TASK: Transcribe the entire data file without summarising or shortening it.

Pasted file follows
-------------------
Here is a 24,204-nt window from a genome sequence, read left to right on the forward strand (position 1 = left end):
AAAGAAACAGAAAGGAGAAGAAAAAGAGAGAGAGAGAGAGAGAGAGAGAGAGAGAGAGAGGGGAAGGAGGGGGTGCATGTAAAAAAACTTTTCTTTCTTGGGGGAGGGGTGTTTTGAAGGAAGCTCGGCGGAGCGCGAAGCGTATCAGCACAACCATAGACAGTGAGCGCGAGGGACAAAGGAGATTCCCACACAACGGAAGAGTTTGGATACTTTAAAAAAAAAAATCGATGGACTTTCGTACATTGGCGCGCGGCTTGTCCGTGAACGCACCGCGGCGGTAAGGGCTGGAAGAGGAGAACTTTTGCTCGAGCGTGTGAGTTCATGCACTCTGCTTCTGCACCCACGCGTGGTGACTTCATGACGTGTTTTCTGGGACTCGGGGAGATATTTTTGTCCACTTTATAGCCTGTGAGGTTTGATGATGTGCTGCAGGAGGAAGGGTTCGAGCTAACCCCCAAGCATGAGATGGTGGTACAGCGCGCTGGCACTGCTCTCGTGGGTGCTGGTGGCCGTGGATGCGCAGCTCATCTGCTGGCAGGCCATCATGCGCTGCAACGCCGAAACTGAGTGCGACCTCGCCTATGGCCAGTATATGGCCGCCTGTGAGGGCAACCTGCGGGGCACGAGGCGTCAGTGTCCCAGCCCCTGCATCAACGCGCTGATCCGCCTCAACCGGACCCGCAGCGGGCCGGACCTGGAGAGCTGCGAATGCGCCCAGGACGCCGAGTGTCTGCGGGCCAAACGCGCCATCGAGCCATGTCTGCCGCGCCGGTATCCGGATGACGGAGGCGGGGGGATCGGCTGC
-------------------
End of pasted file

Here is a 24,204-nt window from a genome sequence, read left to right on the forward strand (position 1 = left end):
AAAGAAACAGAAAGGAGAAGAAAAAGAGAGAGAGAGAGAGAGAGAGAGAGAGAGAGAGAGGGGAAGGAGGGGGTGCATGTAAAAAAACTTTTCTTTCTTGGGGGAGGGGTGTTTTGAAGGAAGCTCGGCGGAGCGCGAAGCGTATCAGCACAACCATAGACAGTGAGCGCGAGGGACAAAGGAGATTCCCACACAACGGAAGAGTTTGGATACTTTAAAAAAAAAAATCGATGGACTTTCGTACATTGGCGCGCGGCTTGTCCGTGAACGCACCGCGGCGGTAAGGGCTGGAAGAGGAGAACTTTTGCTCGAGCGTGTGAGTTCATGCACTCTGCTTCTGCACCCACGCGTGGTGACTTCATGACGTGTTTTCTGGGACTCGGGGAGATATTTTTGTCCACTTTATAGCCTGTGAGGTTTGATGATGTGCTGCAGGAGGAAGGGTTCGAGCTAACCCCCAAGCATGAGATGGTGGTACAGCGCGCTGGCACTGCTCTCGTGGGTGCTGGTGGCCGTGGATGCGCAGCTCATCTGCTGGCAGGCCATCATGCGCTGCAACGCCGAAACTGAGTGCGACCTCGCCTATGGCCAGTATATGGCCGCCTGTGAGGGCAACCTGCGGGGCACGAGGCGTCAGTGTCCCAGCCCCTGCATCAACGCGCTGATCCGCCTCAACCGGACCCGCAGCGGGCCGGACCTGGAGAGCTGCGAATGCGCCCAGGACGCCGAGTGTCTGCGGGCCAAACGCGCCATCGAGCCATGTCTGCCGCGCCGGTATCCGGATGACGGAGGCGGGGGGATCGGCTGC